Prince Harry stands up against British military

In Britain, the Elizabeth Cross is awarded to the family of a member of the armed forces who has lost their life while serving their country, but as of yet, no award exists even though there are thousands of British soldiers who are now thought to be living with both physical and mental scars as a result of the consequences of the recent wars in Iraq and Afghanistan.

Now, Prince Harry who has been a prominent campaigner to support injured soldiers, has called for a new honour to be created for members of the armed forces who have been injured while fighting.

A military personnel said, “Prince Harry is a huge ambassador for the wounded and feels it is hard to understand why there is no recognition for the wounded.

“The pace of fighting in Iraq and Afghanistan heightened every week and field hospitals like the one in Camp Bastion, Helmand Province, worked at a furious pace.

“But Harry has been saying for some time that the wounded need to have their sacrifice and suffering recognised.

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“To be wounded fighting is a big deal and it would be a huge honour to receive such a medal as a symbol of gratitude from Britain and Prince Harry knows that.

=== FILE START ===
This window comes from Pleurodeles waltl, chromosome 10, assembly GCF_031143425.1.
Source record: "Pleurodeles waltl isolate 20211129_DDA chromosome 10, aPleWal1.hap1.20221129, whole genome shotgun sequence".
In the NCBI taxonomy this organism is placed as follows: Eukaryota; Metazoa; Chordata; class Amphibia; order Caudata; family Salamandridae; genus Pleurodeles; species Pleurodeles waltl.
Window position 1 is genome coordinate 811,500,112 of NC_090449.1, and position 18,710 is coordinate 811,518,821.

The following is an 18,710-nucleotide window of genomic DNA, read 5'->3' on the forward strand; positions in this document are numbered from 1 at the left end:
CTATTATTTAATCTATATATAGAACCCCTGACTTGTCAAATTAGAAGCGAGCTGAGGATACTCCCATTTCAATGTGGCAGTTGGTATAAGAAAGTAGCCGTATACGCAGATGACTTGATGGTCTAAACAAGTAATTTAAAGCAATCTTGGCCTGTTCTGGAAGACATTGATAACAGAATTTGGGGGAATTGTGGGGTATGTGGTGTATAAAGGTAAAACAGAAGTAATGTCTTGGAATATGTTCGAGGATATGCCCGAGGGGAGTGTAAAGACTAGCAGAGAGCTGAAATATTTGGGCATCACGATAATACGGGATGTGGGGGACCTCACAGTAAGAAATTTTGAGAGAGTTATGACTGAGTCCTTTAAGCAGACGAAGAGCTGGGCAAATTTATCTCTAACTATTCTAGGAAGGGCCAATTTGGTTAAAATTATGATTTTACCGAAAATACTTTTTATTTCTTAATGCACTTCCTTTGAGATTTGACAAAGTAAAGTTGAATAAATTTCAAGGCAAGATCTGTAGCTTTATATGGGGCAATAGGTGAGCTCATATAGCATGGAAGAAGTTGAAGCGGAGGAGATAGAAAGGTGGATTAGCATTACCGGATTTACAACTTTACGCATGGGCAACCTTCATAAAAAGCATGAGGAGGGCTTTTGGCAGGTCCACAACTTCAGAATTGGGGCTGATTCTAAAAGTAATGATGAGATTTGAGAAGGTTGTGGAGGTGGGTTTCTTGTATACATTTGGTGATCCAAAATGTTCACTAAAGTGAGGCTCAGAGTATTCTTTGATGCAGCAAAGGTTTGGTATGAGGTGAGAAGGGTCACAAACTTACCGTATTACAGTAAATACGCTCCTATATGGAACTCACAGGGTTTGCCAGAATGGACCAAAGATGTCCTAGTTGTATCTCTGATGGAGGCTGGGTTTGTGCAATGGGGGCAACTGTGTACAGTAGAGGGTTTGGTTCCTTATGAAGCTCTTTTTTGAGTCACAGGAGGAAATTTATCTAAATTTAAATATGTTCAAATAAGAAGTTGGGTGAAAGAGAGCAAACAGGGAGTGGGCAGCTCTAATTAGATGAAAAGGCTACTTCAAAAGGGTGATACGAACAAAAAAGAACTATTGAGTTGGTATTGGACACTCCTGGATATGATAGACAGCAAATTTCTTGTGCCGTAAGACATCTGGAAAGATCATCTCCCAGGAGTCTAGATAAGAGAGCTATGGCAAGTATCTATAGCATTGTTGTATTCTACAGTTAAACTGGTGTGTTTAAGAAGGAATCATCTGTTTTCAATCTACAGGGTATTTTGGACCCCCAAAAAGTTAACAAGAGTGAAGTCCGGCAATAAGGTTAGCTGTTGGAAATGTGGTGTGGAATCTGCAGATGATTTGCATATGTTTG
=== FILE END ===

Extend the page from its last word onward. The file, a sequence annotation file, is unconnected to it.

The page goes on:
“In the past whenever the subject of a Purple Heart-style medal for British troops comes up military commanders have dismissed it as not British.

“But that sentiment now looks outdated and inappropriate.”

Kensington Palace refused to comment on Harry’s plea today, reports Daily Mail.

The prince, a former Apache helicopter pilot who served in Afghanistan, started his military career at the prestigious Sandhurst college in Camberley, Surrey, in 2005.

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He has served twice on the front line in Afghanistan, first sent out as a forward air controller in 2007 after his wish to serve in the infantry was deemed too dangerous to both himself and his men. Unfortunately, he was forced to return early from the posting when a foreign website broke the news blackout on his deployment.

Harry then retrained with the Army Air Corps and was picked to fly the Apache attack helicopter.

He returned to Afghanistan in 2012 and since leaving his 1o-year career in the Army, Harry has helped set up the Invictus Games which has helped a number of soldiers who have been injured in the line of duty to exhibit their strengths and compete against each other.

Army chiefs are thought to have refused to issue a Purple Heart-style award for wounded soldiers as they said it was ‘un-British.”

Do you support Harry’s plea?